I'm a newspaper columnist. I write this column, but I'm also the columnist for The Herald News, a midsized daily in Massachusetts. I write two columns a week for The Herald News, sometimes three, and I've been doing that work for 25 years.
I work in a 130-year-old brick building, on the second floor, in a brutally lit, sparsely furnished newsroom where I am 20 years older than nearly everyone.
And I like to dress up for work, even though most of the other men don't. It's a vanity that harms me, since really nice clothes cost more than I can afford. In addition, the desire for a $300 pair of shoes sometimes causes me to volunteer for overtime shifts.
Today one of our photographers, a guy about my age, took a long look at me and said I'm a "dandy." I did not object.
I was wearing a pair of Ted Baker ankle boots with a black leather foot and a gray tweed upper. My socks were gray with tiny white dots. I was wearing a pair of gray dress pants from venerable men's clothier Brooks Brothers. My $92 dress shirt, also from Brooks Brothers, was light blue with a white collar. I was wearing a dark blue tie with very subtle white polka dots and a gray wool vest with four pockets and notched lapels. I carry an antique gold pocket watch, and the fob dangling from it was a 1914 British penny. When I arrived in the office, I was also wearing a gray tweed sport coat and a light gray, vintage fedora hat, tilted just a little over one eye.
To say it much more quickly, I either looked like a 1920s newspaperman, or I looked like a full-of-himself fool. I tend toward the first because I lie to myself as much as anyone.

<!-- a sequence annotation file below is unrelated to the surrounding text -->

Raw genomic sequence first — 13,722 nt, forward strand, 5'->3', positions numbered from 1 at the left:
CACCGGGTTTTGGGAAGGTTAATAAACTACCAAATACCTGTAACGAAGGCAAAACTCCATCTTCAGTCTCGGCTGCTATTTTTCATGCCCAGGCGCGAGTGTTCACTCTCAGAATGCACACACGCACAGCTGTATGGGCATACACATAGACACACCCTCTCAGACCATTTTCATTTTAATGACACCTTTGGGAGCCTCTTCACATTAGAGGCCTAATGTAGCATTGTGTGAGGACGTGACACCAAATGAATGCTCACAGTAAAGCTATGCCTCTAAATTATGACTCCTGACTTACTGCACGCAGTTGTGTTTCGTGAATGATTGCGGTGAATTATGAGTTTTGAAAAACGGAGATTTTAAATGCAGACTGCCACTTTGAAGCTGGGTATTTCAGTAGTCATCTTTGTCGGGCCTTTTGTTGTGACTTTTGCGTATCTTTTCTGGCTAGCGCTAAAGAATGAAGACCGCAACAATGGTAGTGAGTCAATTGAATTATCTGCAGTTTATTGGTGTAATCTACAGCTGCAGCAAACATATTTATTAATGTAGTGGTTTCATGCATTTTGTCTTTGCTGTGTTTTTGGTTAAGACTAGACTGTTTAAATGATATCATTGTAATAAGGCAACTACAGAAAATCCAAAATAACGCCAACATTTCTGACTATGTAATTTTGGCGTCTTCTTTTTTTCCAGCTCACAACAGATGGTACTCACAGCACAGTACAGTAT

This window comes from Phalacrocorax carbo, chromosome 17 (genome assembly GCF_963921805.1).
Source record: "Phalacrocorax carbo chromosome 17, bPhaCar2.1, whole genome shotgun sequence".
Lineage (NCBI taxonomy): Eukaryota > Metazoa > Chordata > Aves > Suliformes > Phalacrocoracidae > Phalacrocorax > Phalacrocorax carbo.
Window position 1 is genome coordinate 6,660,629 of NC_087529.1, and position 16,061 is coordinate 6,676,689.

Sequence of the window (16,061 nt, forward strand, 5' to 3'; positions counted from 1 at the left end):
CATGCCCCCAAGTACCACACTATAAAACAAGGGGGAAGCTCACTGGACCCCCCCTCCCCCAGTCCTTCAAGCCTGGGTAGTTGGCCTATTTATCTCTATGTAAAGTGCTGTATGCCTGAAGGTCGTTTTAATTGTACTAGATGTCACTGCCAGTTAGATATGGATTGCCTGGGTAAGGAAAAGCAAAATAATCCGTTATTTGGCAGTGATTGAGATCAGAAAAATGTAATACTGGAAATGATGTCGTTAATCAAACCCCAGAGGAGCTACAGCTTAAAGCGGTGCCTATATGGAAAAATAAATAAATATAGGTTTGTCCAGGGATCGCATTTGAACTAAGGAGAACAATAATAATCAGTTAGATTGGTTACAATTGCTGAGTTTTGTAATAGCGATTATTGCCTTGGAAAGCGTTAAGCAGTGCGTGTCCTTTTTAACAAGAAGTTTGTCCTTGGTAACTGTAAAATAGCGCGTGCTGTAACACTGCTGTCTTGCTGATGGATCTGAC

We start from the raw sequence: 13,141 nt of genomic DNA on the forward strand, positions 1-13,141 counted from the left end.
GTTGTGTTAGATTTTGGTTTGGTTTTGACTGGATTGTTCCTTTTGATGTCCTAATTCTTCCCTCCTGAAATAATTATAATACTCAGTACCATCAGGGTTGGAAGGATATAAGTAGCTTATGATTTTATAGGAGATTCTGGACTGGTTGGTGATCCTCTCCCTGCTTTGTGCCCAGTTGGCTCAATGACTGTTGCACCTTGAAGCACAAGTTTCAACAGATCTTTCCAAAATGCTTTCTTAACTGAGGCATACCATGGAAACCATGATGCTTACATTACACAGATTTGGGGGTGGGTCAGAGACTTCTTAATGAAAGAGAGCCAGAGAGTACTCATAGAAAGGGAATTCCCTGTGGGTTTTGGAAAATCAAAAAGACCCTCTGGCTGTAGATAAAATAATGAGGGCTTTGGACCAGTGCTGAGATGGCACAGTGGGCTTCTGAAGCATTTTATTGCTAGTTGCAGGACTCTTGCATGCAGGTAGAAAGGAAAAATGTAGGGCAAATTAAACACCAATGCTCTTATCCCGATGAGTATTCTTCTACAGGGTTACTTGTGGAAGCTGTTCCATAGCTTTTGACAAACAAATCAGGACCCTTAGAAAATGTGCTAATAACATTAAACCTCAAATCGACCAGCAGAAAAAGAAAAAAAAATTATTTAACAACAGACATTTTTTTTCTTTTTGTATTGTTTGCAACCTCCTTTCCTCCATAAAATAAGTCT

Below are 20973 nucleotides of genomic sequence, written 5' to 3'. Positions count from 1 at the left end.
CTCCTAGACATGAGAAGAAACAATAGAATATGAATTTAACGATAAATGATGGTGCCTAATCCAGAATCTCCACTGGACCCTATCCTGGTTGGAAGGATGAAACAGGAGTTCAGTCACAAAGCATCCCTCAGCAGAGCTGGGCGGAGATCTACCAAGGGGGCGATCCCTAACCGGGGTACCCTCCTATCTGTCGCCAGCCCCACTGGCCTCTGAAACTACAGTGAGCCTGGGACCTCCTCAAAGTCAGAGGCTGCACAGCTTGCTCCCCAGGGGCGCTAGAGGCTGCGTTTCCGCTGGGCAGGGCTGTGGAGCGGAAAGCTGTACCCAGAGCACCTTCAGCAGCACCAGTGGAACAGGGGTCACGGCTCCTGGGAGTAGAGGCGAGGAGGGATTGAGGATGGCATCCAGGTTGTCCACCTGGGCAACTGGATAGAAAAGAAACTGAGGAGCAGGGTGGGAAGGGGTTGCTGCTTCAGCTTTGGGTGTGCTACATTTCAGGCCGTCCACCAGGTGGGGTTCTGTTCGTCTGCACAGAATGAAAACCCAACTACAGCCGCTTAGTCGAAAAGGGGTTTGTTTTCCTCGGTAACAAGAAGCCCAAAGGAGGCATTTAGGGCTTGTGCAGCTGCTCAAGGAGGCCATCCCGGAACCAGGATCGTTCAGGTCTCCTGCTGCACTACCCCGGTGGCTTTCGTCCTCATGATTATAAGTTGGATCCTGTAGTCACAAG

I own a lot of tweed jackets, most of them imported from Britain. I've probably got a dozen high-quality dress shirts in my rotation at any given time; I have six fedora hats, and maybe 40 ties. I own two overcoats. One of them is a trench coat. The other is a 1950s vintage heavy brown tweed.
Right now, I'm considering a couple of dress shirts from British shirt maker T.M. Lewin. If I keep a close eye on their website, they'll eventually have a sale, and I'll get one for maybe $65, plus the cost of shipping it from London.
There is a school of thought which says that a real reporter should look "rumpled," which is to say he should wear clothes that are cheap and wrinkled, his tie should be loose at all times and he should roll up his sleeves to work. I don't even unbutton my vest to work.
When I first started in the newspaper business, some 35 years ago, if you wore a tie to work, and you weren't management, one of the other reporters would approach you.
"Why you dressed up?" he'd say. "Nothing bad I hope."
What he meant was he hoped you weren't wearing a tie because you were going to your uncle's funeral on your lunch hour.
There were only two acceptable responses to this question.
"Yeah, my Uncle Frank," was the first, and the second was, "I'm covering a trial."
When I was in college, I used to see pictures of famous New York City columnist Jimmy Breslin, who died last weekend.
His thick Irish hair would need cutting, and his big belly would be sticking out. He'd be wearing khakis and a wrinkled shirt with a button-down collar, and his tie would be loose, and he'd have on a blue blazer that you just knew was going white at the elbows due to its great age. He looked like he was coming back from his Uncle Frank's funeral.
I dress better than Jimmy Breslin. I have to because I never wrote anything that could beat him.
To find out more about Marc Munroe Dion, and read features by other Creators Syndicate writers visit www.creators.com. Dion's latest book, "Marc Dion Vol. I," is available for Nook and Kindle.